albumen help

Discussion in 'Alternative Processes' started by eddie gunks, Aug 11, 2008.

  1. eddie gunks

    eddie gunks Member

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    hi all,

    i am making my fisrt batch of albumen now. it is in the mixer. two diffculties.

    one i could not remove all the strringy bit sfrom the egg whites....problem or no?

    second, my mixer has a stainless steel bowl. the directions say GLASS bowl...did i ruin it? should i transfer it to glass to put it in the fridge? is it okay?

    first of many questions.

    thanks

    eddie
     
  2. David A. Goldfarb

    David A. Goldfarb Moderator Staff Member Moderator

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    1--Strain it through a couple layers of cheesecloth. You don't want stringy bits in your emulsion. Generally, I strain it every time it goes from one container to another.

    2--I use a stainless bowl. No problem. I've even used a copper bowl without a problem. A copper bowl is traditional for beating egg whites, so I'm sure I'm not the first person to do this.
     
  3. Justin Cormack

    Justin Cormack Member

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    David, a copper bowl is traditional to beat eggwhites because the copper chemically reacts with the egg white and makes it easier to whisk. That might not help with albumen, though I havent tried (although I have a copper bowl for that purpose!).
     
  4. David A. Goldfarb

    David A. Goldfarb Moderator Staff Member Moderator

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    The copper acts as a catalyst, so the egg whites beat stiffer, faster, but no copper remains in the egg whites, so it should be okay for photographic purposes. I like to cook, so I usually beat egg whites that way for culinary purposes. For albumen printing, though, it's a lot of egg whites to beat by hand, so I've been using the KitchenAid. I suppose that if I wanted to get into some major meringue adventure, there is a guy making copper bowls for KitchenAid mixers, but as long as the mixer is doing the work, I can wait--

    http://www.frenchcopperstudio.com/kitchenaid.html
     
  5. juan

    juan Subscriber

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    KitchenAid rulz (with stainless steel bowl).

    I sometimes strain through paper towels.
    juan
     
  6. eddie gunks

    eddie gunks Member

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    great! thanks. so far so good. now i will wait the week and then try this stuff out! i can not wait.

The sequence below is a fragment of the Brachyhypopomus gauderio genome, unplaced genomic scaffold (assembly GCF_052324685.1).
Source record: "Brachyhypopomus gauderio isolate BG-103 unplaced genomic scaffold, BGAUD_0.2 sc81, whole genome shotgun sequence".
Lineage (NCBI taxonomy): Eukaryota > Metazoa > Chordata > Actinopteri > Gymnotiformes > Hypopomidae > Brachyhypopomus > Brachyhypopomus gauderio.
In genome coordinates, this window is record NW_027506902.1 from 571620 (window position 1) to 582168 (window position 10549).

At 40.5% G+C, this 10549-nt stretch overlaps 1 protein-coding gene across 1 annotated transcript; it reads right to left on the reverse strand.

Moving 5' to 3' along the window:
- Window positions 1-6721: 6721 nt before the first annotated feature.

eddie
     
  7. doughowk

    doughowk Subscriber

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    From reading Kodak's Conservation of Photographs publication, seems that all Albumen prints will eventually turn yellow and lose density in highlights. If one wishes to display modern Albumen prints, any advise on special needs whether in actual display or during their creation?
     
  8. RobertP

    RobertP Subscriber

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    Gold tone them.
     
  9. doughowk

    doughowk Subscriber

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    In the newer version of Christopher James book, he mentions that letting the albumen mixture age (up to year or more) will decrease the yellowing. Gold toning, he further says, will reduce the fading and yellowing.
     
  10. Photo Engineer

    Photo Engineer Subscriber

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    Albumen was used (along with milk) to make emulsions into the 40s. It was found that albumen from egg whites had a natural tendancy to yellow with age. Little can be done to prevent it, only delay it, but toning surely helps solve the silver image problems. This, among many reasons, was why albumen was eliminated from formulas in the 40s.

    PE
     
  11. David A. Goldfarb

    David A. Goldfarb Moderator Staff Member Moderator

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    Gold toning is pretty standard practice with albumen prints. I've tried selenium, and it works as well, though I don't find the tone as attractive as gold.

    Aged albumen is generally considered to be a good thing. I find it has a more uniform consistency than fresh albumen. I don't know if it makes a difference in terms of yellowing, but perhaps paper albumenized with aged albumen will start out yellower, so it will change less over time. Old albumen is yellower than fresher albumen.